– How old is she? i was often asked about my kid while strolling and playing in the park.
– Why? i would ask. The faces of inquires would get usually very puzzled.
– Hmm, to compare her with my daughter/niece/cousin’s kid…, would be usually mumbled in response.
– Do they need your comparison? would be my usual good-buy.
At school, my best friend’s mom would use two rulers to follow the marks on her daughter and my rows in the teachers notebook. I can only imagine the talks they had at home. As a result, our friendship suffered. My now ex friend has a PhD and i hope she did it for her professional fulfillment.
Comparison leads to wanting more, consuming more, spending time and effort on others ideals. We rarely spend time and effort on comparing where we are now to where we started from and analysing how much we achieved.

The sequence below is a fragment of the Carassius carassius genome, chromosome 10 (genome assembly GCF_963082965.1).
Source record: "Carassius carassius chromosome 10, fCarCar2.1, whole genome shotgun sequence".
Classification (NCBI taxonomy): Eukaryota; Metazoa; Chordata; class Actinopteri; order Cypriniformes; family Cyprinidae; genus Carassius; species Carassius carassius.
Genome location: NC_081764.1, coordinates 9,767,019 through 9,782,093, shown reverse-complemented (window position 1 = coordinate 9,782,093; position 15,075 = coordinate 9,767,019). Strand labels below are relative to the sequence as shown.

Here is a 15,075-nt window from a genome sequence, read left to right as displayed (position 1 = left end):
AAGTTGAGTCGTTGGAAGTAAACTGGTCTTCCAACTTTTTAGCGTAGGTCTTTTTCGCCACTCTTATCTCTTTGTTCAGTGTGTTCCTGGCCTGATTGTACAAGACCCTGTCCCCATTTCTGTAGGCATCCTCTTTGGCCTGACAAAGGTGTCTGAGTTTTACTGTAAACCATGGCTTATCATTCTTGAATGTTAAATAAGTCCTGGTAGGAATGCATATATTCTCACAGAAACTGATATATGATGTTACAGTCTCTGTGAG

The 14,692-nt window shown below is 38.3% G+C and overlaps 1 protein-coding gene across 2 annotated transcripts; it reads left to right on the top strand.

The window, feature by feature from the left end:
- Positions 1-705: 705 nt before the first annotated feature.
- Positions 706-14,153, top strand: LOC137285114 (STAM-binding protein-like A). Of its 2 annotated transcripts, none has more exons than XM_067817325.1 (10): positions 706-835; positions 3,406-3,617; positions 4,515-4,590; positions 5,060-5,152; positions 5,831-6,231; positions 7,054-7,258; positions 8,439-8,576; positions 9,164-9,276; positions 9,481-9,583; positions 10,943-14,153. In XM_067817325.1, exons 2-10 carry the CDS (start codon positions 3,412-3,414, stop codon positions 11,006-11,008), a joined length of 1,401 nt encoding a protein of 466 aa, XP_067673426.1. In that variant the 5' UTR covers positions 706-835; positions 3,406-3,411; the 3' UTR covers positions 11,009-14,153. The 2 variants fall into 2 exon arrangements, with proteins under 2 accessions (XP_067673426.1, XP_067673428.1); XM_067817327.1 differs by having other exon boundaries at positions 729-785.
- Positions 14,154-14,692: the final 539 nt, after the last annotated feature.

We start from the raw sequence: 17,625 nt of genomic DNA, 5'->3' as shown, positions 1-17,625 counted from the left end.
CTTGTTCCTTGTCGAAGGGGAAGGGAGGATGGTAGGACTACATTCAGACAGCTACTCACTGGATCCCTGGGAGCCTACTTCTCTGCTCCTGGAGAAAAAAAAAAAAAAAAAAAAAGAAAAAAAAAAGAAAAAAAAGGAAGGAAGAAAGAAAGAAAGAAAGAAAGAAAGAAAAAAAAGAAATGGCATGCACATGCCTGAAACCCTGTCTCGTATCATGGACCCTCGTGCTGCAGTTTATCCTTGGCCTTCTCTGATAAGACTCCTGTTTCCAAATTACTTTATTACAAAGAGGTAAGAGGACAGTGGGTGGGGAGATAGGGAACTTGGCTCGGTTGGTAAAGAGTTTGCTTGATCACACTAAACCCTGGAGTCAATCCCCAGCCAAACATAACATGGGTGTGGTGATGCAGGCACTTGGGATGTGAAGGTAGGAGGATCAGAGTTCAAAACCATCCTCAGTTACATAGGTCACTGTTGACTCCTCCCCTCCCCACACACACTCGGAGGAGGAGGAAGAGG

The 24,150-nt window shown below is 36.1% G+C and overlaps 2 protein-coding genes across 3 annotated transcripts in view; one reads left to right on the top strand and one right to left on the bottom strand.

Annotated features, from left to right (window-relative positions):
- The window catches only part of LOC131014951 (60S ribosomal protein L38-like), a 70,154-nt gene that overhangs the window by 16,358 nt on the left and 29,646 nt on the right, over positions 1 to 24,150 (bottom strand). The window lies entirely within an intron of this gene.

“Comparison is the thief of joy” said Theodore Roosevelt. I realise we cannot escape comparison fully though. Social media and glamorizing TV do not help with endless status updates, instagrams, tweets and alike. We see the surface and our brains make conclusions. It often does so from perceived weaknesses on our end.
I was raised in soviet union and even that “egalitarian” regime had a built-in competition. “Better”, “faster”, “more” were teachers and trainers favourites. In my grandmother’s village there was a competition for fastest growing trees. How can you make trees grow faster? They grow depending on their roots and need for light. They do not grow to compete with the neighboring forest.
I missed many joyful moments in life because of comparison, imposed or self-imposed. I also learned that Comparison can still be a friend when applied with care and in line with own intrinsic philosophy, values and aspirations.
I care now to make sure my kid learns to apply comparison when it benefits her growth. And it also helps me grow. The same way a tree does 🙂